2002/10/08 -- We have received our new Apogee AP8p camera and photometric filters as a result of the generous donation from Dr. Eleanor F. Helin. Engineering and testing on the new equipment now begins.

2002/09/08 -- FOFU observations were made through smoke and falling ash from the fire to the east. The fire closed the Angeles National Forest for two months. No further observations could be made after this run until November (see story). Despite this regrettable event, we had a very productive night making dozens of observations of six objects, 3 Amor type asteroids, 1 Mars-approaching asteroid, 1 main-belt asteroid and 1 unusual Damocloid type object.

2002/09/01 -- FOFU observations were canceled due to a wild fire in the San Gabriel River Canyon to the east of the observatory. The fire closed the road to Stony Ridge.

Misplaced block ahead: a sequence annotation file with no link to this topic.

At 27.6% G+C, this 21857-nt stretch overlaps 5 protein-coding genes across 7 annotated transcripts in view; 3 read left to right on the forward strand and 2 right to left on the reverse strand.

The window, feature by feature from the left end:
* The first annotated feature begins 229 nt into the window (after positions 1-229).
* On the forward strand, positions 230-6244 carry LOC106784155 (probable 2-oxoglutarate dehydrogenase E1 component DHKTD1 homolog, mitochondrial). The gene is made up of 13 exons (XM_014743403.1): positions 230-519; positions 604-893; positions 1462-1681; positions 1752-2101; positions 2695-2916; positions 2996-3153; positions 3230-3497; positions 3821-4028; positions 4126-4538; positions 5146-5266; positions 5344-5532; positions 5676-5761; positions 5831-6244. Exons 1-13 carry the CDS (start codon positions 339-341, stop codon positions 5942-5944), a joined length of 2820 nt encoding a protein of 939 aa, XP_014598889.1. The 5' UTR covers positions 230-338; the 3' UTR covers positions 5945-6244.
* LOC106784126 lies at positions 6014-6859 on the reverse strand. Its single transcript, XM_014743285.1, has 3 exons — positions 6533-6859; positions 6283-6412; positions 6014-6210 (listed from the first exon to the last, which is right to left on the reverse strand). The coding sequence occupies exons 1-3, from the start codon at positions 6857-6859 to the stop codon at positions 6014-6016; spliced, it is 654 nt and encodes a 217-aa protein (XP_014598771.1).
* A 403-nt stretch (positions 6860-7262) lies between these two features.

2002/08/12 -- SRO has received a very generous donation from Dr. Eleanor F. Helin to fund the purchase of a large-chip, back-illuminated CCD camera with photometric filters. The camera will be used by FOFU to enable follow-up and confirmation of small bodied solar system objects fainter than magnitude 20 V. The wider field of view of such a camera will also help ensure detection of newly discovered objects with higher ephemeris uncertainties.

2002/08/01 -- Tim Cann brought an SBIG ST1001E camera to the observatory to evaluate the flatness of the focal plane of the 0.76-m telescope in regards to utilizing a camera with a larger sensor area. The results were quite good with images of M-27 and M-14. The image taken of M-14 is the best image of this object that I've ever seen.